What went wrong? Students’ and lecturer reflection on why face-to-face feedback was ineffective

Harvey, Tina (2019) What went wrong? Students’ and lecturer reflection on why face-to-face feedback was ineffective. In: 7th International AHE Conference 2019 (Assessment in Higher Education), 26-27 June 2019, Manchester, UK. (Unpublished)

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Abstract

Publications from researchers such as Nutbrown, Higgins and Beesley (2016); Winstone et al (2017); and Carless and Boud (2018) are still trying to determine the best methods to provide assessment feedback and what influences student engagement with the process. There is also an increasing amount of literature that demonstrates a need to move away from feedback dialogue being a one-way process, and instead becoming one that involves the student as an equal partner (Ajjawi & Boud, 2017). Sambell et al (2017) passionately defend their belief that students need to be effectively engaged with feedback practices if they are to become successful and autonomous learners, and the authors claim this is possible through participation in active dialogue with tutors. This claim is further supported by Chalmers, Mowat and Chapman (2018) who identify the benefits of marking and providing feedback face-to-face with students. A cohort of 23 2nd year undergraduate students were invited to have individual, face-to-face summative assessment feedback with the module tutor. All 23 students participated and all 23 express their opinions on how much more useful they felt this process was compared to receiving electronic written feedback (which is current pedagogical practice). Students stated that it was beneficial to be able to ask questions and ensure that they understood the advice being given. However, for a high percentage of these students, the following assessment did not indicate that the face-to-face feedback advice had been applied. The failure rate was significantly greater than had been anticipated, and the researcher was left wondering if this was a result of low academic literacy skills. In order to determine a clearer understanding of the unexpected failure rate, a qualitative study was undertaken to elicit necessary evidence to explain how this approach appeared to not be as effective as the findings suggested by Chalmers, Mowat & Chapman (2018) and the claim from Sambell et al (2017). This presentation will discuss the discoveries of individual interviews undertaken with the students, and reflect on the diverse perspectives of dialogic feedback, along with analysing where and why the process of face-to-face feedback was ineffective. Finally, the presentation will highlight the next steps to this ongoing project and how improvements can be made.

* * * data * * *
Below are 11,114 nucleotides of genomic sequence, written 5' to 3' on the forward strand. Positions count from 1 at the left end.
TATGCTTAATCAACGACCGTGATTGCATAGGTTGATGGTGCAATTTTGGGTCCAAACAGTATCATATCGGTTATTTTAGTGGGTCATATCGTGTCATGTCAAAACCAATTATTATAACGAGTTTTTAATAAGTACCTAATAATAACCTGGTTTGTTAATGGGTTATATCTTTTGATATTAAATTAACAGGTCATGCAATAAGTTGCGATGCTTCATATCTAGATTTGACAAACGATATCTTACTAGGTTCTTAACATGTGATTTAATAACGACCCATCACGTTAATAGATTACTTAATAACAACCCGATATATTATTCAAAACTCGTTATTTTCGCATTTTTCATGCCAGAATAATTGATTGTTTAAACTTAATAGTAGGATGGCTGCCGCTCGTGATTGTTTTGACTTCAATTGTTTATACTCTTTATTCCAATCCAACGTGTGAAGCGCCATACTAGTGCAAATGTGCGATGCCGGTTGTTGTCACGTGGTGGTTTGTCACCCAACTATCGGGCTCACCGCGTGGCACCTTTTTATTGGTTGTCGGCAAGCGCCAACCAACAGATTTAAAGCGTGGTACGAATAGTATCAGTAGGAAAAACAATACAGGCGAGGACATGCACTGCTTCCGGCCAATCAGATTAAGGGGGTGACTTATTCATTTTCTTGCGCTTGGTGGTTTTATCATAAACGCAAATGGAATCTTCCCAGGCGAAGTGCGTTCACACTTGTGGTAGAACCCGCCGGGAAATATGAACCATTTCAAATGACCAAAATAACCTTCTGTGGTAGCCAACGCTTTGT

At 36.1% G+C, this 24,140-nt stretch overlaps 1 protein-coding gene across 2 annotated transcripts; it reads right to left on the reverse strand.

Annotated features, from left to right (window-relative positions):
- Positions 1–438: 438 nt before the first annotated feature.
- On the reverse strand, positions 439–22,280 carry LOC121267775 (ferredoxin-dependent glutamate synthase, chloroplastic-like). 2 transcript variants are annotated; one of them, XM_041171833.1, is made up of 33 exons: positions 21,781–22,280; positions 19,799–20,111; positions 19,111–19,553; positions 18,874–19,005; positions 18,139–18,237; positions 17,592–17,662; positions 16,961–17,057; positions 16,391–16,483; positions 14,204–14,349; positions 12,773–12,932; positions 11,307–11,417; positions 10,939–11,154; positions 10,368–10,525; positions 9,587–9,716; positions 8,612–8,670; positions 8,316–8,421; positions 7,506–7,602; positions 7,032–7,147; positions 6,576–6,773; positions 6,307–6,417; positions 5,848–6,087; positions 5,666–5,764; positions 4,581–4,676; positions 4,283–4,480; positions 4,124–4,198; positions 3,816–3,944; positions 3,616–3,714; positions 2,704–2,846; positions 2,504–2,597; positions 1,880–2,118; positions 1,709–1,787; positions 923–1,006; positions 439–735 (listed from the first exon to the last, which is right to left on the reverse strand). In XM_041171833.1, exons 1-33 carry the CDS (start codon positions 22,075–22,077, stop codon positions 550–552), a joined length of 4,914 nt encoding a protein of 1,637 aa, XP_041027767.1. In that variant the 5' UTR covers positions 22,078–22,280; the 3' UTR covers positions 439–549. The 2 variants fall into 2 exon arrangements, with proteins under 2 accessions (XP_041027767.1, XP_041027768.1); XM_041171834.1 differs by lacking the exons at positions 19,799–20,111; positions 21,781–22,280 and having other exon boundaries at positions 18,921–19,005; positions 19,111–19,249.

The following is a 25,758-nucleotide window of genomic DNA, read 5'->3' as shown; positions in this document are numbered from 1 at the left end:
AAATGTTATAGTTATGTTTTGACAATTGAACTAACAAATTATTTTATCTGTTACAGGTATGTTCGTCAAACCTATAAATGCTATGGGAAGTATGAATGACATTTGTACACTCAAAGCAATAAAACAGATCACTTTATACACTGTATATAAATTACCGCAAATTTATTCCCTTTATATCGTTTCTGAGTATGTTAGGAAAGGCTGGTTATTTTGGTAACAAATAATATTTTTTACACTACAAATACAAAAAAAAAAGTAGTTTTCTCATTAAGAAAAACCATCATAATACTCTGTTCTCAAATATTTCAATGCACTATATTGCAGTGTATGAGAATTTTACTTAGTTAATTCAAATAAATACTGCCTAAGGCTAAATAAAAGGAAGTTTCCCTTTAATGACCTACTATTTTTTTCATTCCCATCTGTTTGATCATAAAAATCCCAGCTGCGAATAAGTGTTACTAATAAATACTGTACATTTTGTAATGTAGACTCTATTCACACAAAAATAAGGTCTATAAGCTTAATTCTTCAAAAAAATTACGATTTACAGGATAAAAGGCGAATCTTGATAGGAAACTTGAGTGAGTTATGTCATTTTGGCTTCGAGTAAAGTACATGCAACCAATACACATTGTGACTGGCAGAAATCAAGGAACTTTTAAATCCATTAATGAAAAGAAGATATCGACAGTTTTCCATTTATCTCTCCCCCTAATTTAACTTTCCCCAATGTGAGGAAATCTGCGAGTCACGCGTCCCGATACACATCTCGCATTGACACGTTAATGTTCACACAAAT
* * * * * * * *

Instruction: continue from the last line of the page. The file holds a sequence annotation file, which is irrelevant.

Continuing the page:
References:
Ajjawi, R. & Boud, D. (2017) ‘Researching feedback dialogue: an interactional analysis approach.’ Assessment & Evaluation in Higher Education, 42(2), pp 252-265.
Carless, D. & Boud, D. (2018) ‘The development of student feedback literacy: enabling uptake of feedback.’ Assessment & Evaluation in Higher Education, 43(8), pp 1315-1326.
Chalmers, C., Mowat, E. & Chapman, M. (2018) ‘Marking and providing feedback face-to-face: Staff and student perspectives.’ Active Learning in Higher Education, 19(1), pp 35-45.
Nutbrown, S., Higgins, C. and Beesley, S. (2016) ‘Measuring the Impact of High Quality Instant Feedback’, Practitioner Research in Higher Education, 10(1),pp 130-139.
Sambell, K., Brown, S., & Graham, L. (2017). Professionalism in practice: Key directions in higher education learning, teaching and assessment. London: Palgrave McMillan
Winstone, N. E., Nash, R. A., Rowntree, J., & Parker, M. (2017). ‘It'd be useful, but I wouldn't use it’: barriers to university students’ feedback seeking and recipience. Studies in Higher Education, 42(11), pp 2026-2041.

Item Type: Conference or Workshop Item (Paper)
Departments: Children, Youth, Families and Community Work
Depositing User: Anna Lupton
Date Deposited: 02 Jul 2019 15:27
Last Modified: 28 Jul 2019 05:34
URI: http://insight.cumbria.ac.uk/id/eprint/4968

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